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Frequently Asked Questions

What is AccessibleNU-Q?

AccessibleNU-Q (ANU-Q), formerly Services for Students with Disabilities (SSD), oversees implementation of academic and programmatic accommodations for students with disabilities. Through ANU-Q, students can make arrangements for modifications such as testing accommodations, books in alternate format, assistive technology, auxiliary aids, and other accommodations as determined appropriate by ANU-Q and the student requesting an accommodation.

How do I know if my condition is considered to be a disability and if I qualify for accommodations?

Any student with one or more conditions that interfere with major life activities may qualify for accommodations. AccessibleNU-Q provides services to students with various conditions including, but not limited to:

  • learning disabilities
  • attention-deficit/hyperactivity disorder (ADHD)
  • autism spectrum disorder
  • sensory impairments
  • mobility impairments
  • diagnosed psychological conditions
  • chronic medical conditions
  • life-threatening food allergies

Accommodations are determined on a case-by-case basis. If you are unsure if you qualify for accommodations, please email

I've been admitted to NU-Q. When should I start the AccessibleNU-Q application process?

Congratulations! We look forward to working with you and appreciate your interest in planning ahead and registering with us before your classes start. You are welcome to start the registration process at any time.

You can also submit your documentation. Please make sure to indicate: 

  • that you are an incoming student
  • your first semester of enrollment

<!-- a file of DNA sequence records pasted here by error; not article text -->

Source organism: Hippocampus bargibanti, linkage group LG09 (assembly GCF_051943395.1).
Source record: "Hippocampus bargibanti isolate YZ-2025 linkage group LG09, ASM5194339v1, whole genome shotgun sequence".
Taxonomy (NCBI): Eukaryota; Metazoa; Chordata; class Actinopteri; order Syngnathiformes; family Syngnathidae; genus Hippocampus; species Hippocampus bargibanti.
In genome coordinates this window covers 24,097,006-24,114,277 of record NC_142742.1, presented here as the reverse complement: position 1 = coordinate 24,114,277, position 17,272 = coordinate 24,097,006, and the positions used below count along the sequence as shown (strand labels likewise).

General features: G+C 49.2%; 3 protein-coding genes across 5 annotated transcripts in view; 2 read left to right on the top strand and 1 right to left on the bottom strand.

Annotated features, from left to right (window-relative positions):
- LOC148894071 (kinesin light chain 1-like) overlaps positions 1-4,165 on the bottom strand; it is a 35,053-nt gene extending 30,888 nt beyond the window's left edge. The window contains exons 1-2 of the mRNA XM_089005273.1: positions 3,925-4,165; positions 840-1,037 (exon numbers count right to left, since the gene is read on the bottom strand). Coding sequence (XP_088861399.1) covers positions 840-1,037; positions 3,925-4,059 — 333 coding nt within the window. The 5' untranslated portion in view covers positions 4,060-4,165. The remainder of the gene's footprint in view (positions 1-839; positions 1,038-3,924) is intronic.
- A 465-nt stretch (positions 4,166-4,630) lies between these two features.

• your requested accommodations

To ensure it meets our criteria for registering, but please keep in mind the following caveats:

  1. If we are in the midst of a semester, we need to prioritize your future peers who are currently actively working with us. It may therefore be more than three weeks before we have time to review your documentation and contact you to let you know if your documentation is complete.
  2. Related to #1, we will schedule new student intakes for fall incoming students starting around August and continuing through the beginning of the school year. We ask that new students be patient as we complete the year and finish the spring/summer semesters with our current students.

Note: We will not review documentation for students who have not yet accepted NU-Q’s offer of admission.

How are reasonable accommodations determined?

To put AccessibleNU-Q in the best position possible to be of assistance in working together to determine accommodations, accommodations should generally supported by documentation from a qualified professional, such as a physician, psychologist, or learning specialist who is unrelated to the student.

In general, the documentation you provide must be comprehensive enough to allow the AccessibleNU-Q staff to make informed decisions about reasonable accommodations. It should include:

  • the name of the condition
  • a description of the tests or measures used to determine the condition
  • a description of how the condition impacts your major life activities
  • recommendations for adjustments

Keep in mind, however, that recommended adjustments in your documentation will not automatically be approved as reasonable accommodations by ANU-Q staff. Additional information about our documentation criteria is available. Accommodations will be determined after careful consideration of your documentation, your need for accommodation (which is ascertained, in part, through our intake meeting), and program requirements.

What is the procedure for receiving accommdations at NU-Q?

To be eligible for any accommodations at Northwestern, students must register with AccessibleNU-Q. This means that any student requesting accommodations is required to meet with AccessibleNU-Q staff to review their documentation and cooperatively determine accommodations.